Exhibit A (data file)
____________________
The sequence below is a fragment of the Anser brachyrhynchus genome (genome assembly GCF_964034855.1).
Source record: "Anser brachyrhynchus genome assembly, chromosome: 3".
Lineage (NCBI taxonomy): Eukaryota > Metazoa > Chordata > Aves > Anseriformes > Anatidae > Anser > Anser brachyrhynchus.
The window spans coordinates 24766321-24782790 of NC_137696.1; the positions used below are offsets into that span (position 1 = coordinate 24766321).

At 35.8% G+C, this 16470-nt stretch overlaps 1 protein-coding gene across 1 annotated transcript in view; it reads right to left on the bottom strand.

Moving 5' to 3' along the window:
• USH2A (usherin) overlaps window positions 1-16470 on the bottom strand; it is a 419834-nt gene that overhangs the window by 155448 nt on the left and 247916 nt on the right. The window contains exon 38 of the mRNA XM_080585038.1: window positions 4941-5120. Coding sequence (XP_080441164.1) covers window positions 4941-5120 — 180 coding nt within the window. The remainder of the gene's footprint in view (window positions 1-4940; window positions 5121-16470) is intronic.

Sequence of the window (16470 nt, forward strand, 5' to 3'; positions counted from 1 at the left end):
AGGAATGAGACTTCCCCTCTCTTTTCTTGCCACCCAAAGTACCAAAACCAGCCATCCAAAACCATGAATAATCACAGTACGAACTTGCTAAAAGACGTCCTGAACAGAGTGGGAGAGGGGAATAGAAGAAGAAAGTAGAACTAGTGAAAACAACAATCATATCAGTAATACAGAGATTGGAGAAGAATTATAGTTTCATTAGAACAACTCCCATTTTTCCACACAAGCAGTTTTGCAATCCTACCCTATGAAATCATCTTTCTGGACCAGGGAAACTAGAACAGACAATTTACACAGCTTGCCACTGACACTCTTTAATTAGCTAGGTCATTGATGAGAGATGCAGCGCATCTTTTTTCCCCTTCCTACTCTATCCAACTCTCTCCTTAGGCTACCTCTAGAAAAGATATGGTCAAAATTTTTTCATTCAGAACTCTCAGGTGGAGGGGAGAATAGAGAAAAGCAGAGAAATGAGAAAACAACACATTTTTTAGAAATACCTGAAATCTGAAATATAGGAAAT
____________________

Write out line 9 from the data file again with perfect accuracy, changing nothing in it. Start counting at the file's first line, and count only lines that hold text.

AGGAATGAGACTTCCCCTCTCTTTTCTTGCCACCCAAAGTACCAAAACCAGCCATCCAAAACCATGAATAATCACAGTACGAACTTGCTAAAAGACGTCCTGAACAGAGTGGGAGAGGGGAATAGAAGAAGAAAGTAGAACTAGTGAAAACAACAATCATATCAGTAATACAGAGATTGGAGAAGAATTATAGTTTCATTAGAACAACTCCCATTTTTCCACACAAGCAGTTTTGCAATCCTACCCTATGAAATCATCTTTCTGGACCAGGGAAACTAGAACAGACAATTTACACAGCTTGCCACTGACACTCTTTAATTAGCTAGGTCATTGATGAGAGATGCAGCGCATCTTTTTTCCCCTTCCTACTCTATCCAACTCTCTCCTTAGGCTACCTCTAGAAAAGATATGGTCAAAATTTTTTCATTCAGAACTCTCAGGTGGAGGGGAGAATAGAGAAAAGCAGAGAAATGAGAAAACAACACATTTTTTAGAAATACCTGAAATCTGAAATATAGGAAAT